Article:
@transistorman, @Alan Yates: thanks for the IR erasing tip, I didn’t know that. I just tried it an it works :)

  15. Yeah, this was in “New Scientist” way back when.
    In fact it is a demonstration of quantum mechanics, because the phosphor behaves nonclasically.

    It works because the luminous centre stores energy by the outer electron being knocked into a high orbital. As it decays back to the ground state it emits a characteristic photon of light, giving (in this case) green for ZnS:Cu

    Because this excited state is affected by radiation, infrared of the correct wavelength can act like a sound wave on a tuning fork and make it “vibrate” more. This causes the electron to get perturbed and knocked out of its excited state and decay far sooner than normal, so you can see a “green flash” as it decays.

    This same effect is analogous to radioactive decay, in fact the typical decay graph resembles the half life graph of a radioisotope.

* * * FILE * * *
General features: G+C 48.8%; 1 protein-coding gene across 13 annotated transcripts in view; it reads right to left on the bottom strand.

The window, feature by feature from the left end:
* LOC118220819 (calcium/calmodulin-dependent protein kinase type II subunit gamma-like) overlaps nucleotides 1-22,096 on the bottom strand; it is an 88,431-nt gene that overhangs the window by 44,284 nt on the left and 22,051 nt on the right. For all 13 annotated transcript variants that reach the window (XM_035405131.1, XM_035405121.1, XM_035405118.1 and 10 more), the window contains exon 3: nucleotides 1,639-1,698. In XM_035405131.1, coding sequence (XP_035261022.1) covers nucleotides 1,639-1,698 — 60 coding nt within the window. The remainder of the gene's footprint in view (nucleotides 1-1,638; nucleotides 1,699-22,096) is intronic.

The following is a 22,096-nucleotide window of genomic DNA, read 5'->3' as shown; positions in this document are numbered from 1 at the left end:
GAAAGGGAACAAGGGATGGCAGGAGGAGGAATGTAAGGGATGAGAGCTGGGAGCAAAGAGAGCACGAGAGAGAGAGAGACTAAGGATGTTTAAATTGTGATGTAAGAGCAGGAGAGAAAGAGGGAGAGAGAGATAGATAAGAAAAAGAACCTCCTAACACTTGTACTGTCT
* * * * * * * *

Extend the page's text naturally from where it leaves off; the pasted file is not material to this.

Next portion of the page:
(Warning:- this is the “nice” explanation. For the full text go to physorg, beware, hairy math alert!!)

  16. @bothersaidpooh

    If that’s the case, does the use of infrared reduce the lifespan of the phosphor, or would it have the same effect as if it were left to decay naturally?

  17. @Pup, no it doesen’t affect the phosphor.
    I did try this, the glow seems as strong as before even though I nuked it with a NIR laser from close range and no effect at all. No brightness change whatsoever once it has recharged evenly.

  18. @bothersaidpooh I’m not talking immediate effect, I mean over a number of charge/discharge cycles.

    I assume that this type of phosphor still suffers from burn-in after a while, or is that not the case?